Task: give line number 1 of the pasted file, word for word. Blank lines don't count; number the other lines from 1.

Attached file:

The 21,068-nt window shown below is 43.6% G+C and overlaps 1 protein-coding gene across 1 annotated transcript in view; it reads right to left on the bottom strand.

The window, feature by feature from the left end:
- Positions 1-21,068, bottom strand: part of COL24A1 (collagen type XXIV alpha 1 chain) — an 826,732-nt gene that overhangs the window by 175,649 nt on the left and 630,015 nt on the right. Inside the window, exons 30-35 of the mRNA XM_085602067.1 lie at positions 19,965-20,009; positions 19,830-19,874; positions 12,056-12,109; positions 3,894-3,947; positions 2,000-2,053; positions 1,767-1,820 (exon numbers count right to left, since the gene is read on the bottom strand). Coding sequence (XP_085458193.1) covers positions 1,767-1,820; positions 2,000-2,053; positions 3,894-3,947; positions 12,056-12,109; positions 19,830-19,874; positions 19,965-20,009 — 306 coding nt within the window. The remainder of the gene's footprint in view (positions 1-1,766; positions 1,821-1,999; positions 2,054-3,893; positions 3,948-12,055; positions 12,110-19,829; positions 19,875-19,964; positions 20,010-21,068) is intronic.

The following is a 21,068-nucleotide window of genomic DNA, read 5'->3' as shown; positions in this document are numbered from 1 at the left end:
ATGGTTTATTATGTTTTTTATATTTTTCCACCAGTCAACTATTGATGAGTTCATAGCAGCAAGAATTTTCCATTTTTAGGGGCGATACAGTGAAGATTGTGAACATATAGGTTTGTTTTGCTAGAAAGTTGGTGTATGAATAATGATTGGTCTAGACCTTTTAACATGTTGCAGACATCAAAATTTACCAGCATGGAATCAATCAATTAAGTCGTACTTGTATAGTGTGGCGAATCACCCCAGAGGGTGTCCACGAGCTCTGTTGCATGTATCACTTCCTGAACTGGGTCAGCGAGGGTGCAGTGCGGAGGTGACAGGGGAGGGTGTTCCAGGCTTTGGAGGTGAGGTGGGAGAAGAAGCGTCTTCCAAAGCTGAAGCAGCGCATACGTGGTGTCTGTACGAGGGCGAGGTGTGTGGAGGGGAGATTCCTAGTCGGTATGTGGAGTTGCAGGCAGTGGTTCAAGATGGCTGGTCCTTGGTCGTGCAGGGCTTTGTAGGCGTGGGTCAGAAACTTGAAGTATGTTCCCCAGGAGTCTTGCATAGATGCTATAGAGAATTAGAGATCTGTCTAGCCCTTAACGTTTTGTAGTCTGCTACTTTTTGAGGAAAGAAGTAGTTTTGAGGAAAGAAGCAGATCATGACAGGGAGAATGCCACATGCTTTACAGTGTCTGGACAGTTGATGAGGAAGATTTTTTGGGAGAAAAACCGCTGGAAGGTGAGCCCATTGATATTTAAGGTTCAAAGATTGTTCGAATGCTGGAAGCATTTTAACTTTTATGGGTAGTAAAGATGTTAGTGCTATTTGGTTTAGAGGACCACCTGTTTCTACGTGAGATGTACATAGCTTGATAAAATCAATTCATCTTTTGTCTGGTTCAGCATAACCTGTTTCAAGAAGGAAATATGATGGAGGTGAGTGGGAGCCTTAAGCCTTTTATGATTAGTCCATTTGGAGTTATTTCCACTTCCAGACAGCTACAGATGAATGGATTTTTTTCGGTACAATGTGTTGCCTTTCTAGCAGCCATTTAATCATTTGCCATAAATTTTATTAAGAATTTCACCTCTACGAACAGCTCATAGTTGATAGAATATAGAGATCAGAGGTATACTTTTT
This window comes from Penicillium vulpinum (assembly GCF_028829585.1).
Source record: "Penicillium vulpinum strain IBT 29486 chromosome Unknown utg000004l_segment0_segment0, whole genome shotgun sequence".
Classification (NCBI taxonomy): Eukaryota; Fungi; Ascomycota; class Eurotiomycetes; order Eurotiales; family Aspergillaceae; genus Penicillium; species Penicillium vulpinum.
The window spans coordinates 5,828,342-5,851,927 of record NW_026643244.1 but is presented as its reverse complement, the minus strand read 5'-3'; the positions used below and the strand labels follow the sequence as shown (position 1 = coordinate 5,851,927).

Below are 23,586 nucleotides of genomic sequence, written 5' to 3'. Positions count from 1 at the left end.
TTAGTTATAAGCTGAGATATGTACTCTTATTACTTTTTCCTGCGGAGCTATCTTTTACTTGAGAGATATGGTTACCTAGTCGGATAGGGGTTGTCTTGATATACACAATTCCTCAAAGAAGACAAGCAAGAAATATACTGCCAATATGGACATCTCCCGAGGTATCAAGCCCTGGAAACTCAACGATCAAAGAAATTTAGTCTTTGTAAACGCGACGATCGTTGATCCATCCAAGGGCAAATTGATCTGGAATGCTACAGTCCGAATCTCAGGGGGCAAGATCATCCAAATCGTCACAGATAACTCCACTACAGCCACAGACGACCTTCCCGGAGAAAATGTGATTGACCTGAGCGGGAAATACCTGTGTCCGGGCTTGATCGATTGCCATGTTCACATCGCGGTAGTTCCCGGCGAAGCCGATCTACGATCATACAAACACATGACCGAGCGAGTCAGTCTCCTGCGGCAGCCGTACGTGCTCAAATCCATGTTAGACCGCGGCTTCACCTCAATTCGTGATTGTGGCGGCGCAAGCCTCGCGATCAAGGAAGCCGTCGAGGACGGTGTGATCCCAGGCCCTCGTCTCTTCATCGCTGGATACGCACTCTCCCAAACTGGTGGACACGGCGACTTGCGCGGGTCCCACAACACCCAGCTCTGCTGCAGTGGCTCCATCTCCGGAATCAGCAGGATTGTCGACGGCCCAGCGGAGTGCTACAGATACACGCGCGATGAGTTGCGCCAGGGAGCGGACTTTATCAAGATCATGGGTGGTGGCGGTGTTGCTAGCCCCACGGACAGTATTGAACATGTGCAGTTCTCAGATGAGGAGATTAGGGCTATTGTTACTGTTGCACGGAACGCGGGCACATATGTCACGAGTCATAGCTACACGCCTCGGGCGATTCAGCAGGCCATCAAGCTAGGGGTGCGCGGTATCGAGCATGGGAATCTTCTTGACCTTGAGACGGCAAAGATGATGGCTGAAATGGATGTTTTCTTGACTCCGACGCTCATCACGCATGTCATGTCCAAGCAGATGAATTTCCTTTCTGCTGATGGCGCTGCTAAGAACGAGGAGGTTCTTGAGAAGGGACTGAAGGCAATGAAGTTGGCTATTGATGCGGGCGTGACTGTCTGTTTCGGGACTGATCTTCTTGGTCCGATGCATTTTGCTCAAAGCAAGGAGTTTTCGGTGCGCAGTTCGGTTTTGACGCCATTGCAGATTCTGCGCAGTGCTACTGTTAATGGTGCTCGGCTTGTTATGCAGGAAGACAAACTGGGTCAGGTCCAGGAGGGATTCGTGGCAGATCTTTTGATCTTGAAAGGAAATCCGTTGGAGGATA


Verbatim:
The 21,068-nt window shown below is 43.6% G+C and overlaps 1 protein-coding gene across 1 annotated transcript in view; it reads right to left on the bottom strand.